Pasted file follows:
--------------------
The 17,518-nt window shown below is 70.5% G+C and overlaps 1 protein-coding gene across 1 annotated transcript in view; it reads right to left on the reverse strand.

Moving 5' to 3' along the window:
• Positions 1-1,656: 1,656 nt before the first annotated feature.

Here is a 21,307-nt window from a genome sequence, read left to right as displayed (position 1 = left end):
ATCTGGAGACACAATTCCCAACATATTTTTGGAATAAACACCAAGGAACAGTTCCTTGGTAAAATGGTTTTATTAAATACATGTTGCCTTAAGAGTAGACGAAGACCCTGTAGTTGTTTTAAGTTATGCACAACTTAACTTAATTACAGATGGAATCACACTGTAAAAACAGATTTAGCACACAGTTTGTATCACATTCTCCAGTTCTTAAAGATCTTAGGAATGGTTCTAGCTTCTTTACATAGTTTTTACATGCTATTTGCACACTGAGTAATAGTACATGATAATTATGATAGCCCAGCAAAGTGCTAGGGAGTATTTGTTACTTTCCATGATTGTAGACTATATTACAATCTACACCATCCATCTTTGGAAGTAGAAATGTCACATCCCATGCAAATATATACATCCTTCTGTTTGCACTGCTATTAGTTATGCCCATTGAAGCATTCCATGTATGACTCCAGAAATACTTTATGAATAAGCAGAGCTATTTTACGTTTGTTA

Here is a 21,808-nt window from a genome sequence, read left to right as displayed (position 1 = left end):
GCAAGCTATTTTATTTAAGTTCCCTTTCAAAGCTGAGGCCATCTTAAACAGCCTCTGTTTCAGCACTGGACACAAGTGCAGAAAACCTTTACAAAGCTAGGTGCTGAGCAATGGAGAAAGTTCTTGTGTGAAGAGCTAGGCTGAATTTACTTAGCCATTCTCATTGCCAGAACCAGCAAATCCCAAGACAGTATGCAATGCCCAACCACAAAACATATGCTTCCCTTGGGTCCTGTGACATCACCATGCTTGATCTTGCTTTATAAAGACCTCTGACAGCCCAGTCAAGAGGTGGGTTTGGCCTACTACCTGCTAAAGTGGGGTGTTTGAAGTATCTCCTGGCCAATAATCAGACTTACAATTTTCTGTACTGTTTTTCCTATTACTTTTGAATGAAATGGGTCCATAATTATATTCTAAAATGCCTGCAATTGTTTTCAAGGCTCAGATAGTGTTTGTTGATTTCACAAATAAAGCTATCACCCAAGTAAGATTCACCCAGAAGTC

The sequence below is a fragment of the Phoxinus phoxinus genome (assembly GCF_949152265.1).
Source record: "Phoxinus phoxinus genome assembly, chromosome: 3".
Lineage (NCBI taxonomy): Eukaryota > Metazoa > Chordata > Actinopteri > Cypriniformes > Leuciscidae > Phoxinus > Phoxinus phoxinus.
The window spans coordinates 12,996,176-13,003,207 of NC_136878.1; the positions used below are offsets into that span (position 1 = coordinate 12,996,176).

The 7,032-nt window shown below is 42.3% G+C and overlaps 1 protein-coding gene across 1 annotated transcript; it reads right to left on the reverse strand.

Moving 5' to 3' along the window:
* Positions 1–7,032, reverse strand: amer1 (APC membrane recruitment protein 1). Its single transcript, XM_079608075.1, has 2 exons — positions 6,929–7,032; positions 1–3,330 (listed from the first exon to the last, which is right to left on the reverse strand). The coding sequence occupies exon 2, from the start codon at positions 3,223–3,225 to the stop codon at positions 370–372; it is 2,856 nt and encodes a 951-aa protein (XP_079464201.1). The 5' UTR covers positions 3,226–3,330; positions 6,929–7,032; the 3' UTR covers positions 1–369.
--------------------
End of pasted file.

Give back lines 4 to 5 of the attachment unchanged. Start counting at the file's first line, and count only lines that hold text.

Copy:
Here is a 21,307-nt window from a genome sequence, read left to right as displayed (position 1 = left end):
ATCTGGAGACACAATTCCCAACATATTTTTGGAATAAACACCAAGGAACAGTTCCTTGGTAAAATGGTTTTATTAAATACATGTTGCCTTAAGAGTAGACGAAGACCCTGTAGTTGTTTTAAGTTATGCACAACTTAACTTAATTACAGATGGAATCACACTGTAAAAACAGATTTAGCACACAGTTTGTATCACATTCTCCAGTTCTTAAAGATCTTAGGAATGGTTCTAGCTTCTTTACATAGTTTTTACATGCTATTTGCACACTGAGTAATAGTACATGATAATTATGATAGCCCAGCAAAGTGCTAGGGAGTATTTGTTACTTTCCATGATTGTAGACTATATTACAATCTACACCATCCATCTTTGGAAGTAGAAATGTCACATCCCATGCAAATATATACATCCTTCTGTTTGCACTGCTATTAGTTATGCCCATTGAAGCATTCCATGTATGACTCCAGAAATACTTTATGAATAAGCAGAGCTATTTTACGTTTGTTA